The second lesson from the U.S. handling of the crisis concerns the way government money is best used. Here the Europeans have a valuable precedent: Sweden’s banking crisis in the early 1990s, which was resolved by the state forcing a consolidation and clean-up of the system even as it kept the banks afloat. Starting in Sept. 1992, the government in Stockholm announced a general guarantee for the whole of the banking system, encouraged the central bank to organize massive injections of liquidity, and created a state agency that essentially forced banks to give up any remnants of make-belief accounting and quickly write down the value of their assets to much more realistic levels. The strategy worked, and Urban Bäckström, the former Swedish central bank president who played a central role in the rescue, has said that “prompt and transparent handling” of the problems were a key to the success.
By contrast, the initial Paulson plan involved the U.S. government buying up the problem securities of banks in a procedure that risked being anything other than prompt and transparent. “It looks as complex as the credit derivatives that caused the problem in the first place,” one top European finance official told me, on condition I didn’t quote him by name.
The Treasury Department, in its boldest move yet, is expected to announce a plan on Tuesday to invest up to $250 billion in banks, according to officials. The United States is also expected to guarantee new debt issued by banks for three years — a measure meant to encourage the banks to resume lending to one another and to customers, officials said.
And the Federal Deposit Insurance Corporation will offer an unlimited guarantee on bank deposits in accounts that do not bear interest — typically those of businesses — bringing the United States in line with several European countries, which have adopted such blanket guarantees.
The Dow Jones industrial average gained 936 points, or 11 percent, the largest single-day gain in the American stock market since the 1930s.
The latest in a long lineup of bad press for the agency involves TSA screener Pythias Brown. This 48 year old resident of Maplewood, NJ was supposed to keep bad stuff off the plane, but instead, he was helping himself to valuable items from the bags of people entrusting him with their belongings.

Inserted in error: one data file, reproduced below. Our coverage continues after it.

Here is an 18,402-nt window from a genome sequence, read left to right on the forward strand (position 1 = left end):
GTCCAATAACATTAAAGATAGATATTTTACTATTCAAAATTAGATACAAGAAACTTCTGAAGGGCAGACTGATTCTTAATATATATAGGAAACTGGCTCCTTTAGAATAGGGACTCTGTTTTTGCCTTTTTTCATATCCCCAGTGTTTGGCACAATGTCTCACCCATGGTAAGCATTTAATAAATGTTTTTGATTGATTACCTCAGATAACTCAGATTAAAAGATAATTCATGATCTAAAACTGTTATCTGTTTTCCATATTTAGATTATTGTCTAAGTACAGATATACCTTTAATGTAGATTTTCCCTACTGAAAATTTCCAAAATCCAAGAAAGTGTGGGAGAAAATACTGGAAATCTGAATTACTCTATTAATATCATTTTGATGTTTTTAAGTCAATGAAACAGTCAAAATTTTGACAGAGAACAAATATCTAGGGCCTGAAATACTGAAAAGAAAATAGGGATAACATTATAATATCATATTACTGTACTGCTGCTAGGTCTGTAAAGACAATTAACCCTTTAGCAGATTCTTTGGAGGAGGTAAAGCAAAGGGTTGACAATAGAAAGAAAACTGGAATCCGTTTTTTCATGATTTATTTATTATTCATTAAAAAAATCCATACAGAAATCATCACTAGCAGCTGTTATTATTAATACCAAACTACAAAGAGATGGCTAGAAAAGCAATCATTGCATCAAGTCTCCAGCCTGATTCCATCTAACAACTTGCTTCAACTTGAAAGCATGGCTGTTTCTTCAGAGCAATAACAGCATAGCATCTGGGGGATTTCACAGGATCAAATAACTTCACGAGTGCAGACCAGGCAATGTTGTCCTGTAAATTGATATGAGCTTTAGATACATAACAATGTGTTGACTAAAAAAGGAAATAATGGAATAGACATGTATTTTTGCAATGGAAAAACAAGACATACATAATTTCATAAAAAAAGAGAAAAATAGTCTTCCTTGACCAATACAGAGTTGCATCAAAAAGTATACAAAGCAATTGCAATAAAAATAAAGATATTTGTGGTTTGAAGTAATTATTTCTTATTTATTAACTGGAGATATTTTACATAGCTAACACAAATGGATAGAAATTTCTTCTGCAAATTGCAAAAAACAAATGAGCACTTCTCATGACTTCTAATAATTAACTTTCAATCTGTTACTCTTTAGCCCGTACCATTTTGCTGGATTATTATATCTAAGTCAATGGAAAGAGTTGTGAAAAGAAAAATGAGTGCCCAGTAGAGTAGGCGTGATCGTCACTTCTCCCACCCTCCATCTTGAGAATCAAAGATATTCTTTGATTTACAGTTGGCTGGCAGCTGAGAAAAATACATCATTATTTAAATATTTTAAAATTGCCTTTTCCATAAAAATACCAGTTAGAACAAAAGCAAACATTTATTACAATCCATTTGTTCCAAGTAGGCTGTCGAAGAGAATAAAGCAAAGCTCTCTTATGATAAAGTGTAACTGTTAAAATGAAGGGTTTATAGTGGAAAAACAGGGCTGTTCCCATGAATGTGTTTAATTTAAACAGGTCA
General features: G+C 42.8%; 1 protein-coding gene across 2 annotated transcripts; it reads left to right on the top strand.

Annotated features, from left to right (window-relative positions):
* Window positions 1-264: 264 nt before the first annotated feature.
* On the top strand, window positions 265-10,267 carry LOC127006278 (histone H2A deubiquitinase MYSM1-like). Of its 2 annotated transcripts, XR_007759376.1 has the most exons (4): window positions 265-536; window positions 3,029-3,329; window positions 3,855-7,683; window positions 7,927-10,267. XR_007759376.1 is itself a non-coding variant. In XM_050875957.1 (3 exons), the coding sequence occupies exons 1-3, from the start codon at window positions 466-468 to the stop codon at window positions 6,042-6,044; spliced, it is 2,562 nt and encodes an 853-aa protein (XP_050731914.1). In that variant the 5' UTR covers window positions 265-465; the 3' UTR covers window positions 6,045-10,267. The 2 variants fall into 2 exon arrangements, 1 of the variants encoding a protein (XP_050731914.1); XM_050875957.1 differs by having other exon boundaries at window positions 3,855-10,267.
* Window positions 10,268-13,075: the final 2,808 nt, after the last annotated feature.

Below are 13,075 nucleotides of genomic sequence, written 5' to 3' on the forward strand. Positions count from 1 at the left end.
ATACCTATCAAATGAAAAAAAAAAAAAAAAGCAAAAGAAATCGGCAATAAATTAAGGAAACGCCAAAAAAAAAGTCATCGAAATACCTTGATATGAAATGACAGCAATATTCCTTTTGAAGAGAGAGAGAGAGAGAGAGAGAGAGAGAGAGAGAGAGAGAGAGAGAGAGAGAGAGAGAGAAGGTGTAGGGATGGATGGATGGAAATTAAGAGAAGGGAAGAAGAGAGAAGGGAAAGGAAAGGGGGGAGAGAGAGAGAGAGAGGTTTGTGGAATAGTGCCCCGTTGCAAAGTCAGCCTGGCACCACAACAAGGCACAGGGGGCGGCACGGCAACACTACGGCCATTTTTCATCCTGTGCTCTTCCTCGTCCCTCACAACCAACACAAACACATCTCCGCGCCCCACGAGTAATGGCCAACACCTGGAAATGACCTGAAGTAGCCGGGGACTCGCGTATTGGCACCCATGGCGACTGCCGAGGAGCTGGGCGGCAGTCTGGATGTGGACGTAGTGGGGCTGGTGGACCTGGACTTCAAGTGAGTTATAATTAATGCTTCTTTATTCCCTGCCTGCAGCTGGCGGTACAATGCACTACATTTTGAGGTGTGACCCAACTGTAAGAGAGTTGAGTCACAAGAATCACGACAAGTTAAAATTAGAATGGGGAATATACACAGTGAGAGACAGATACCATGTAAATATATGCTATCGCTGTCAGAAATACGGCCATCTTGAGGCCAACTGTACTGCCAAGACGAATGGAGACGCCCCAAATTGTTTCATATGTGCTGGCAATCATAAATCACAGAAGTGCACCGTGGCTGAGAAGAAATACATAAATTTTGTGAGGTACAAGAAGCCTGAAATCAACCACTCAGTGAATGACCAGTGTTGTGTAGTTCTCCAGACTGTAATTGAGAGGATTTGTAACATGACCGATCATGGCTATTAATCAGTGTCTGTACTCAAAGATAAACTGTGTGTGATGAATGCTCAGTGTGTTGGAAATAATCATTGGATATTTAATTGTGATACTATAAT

Pythias started small, stealing cameras, laptop computers, gaming consoles and eventually moved on to the good stuff including a video camera belonging to CNN, and a $47,900 camera stored inside the bag of an HBO employee.
The items were sold on Ebay, and as you can see from his feedback listing, these were not cheap items.
His greed eventually came back to haunt him, when CNN found one of their cameras listed on Ebay. With a little help from the local police department and the USPS, Brown was apprehended.
When agents entered his house, they found 66 cameras, 31 laptop computers, jewelry, lenses, GPS devices and more.
The total value of the stolen items is well over $200,000, and if you have ever lost an expensive item when flying from Newark Liberty Airport, you’ll be thrilled to hear that the TSA is taking the matter “seriously”.
Feel safer yet?
DarkMarket.ws, an online watering hole for thousands of identify thieves, hackers and credit card swindlers, has been secretly run by an FBI cybercrime agent for the last two years, until its voluntary shutdown earlier this month, according to documents unearthed by a German radio network.
Reports from the German national police obtained by the Südwestrundfunk, Southwest Germany public radio, blow the lid off the long running sting by revealing its role in nabbing a German credit card forger active on DarkMarket. The FBI agent is identified in the documents as J. Keith Mularski, a senior cybercrime agent based at the National Cyber Forensics Training Alliance in Pittsburgh, who ran the site under the hacker handle Master Splynter.
The NCFTA is a non-profit information sharing alliance funded by financial firms, internet companies and the federal government. It’s also home to a seven-agent FBI headquarters unit called the Cyber Initiative and Resource Fusion Unit, which evidently ran the DarkMarket sting.
The FBI didn’t return a phone call Monday.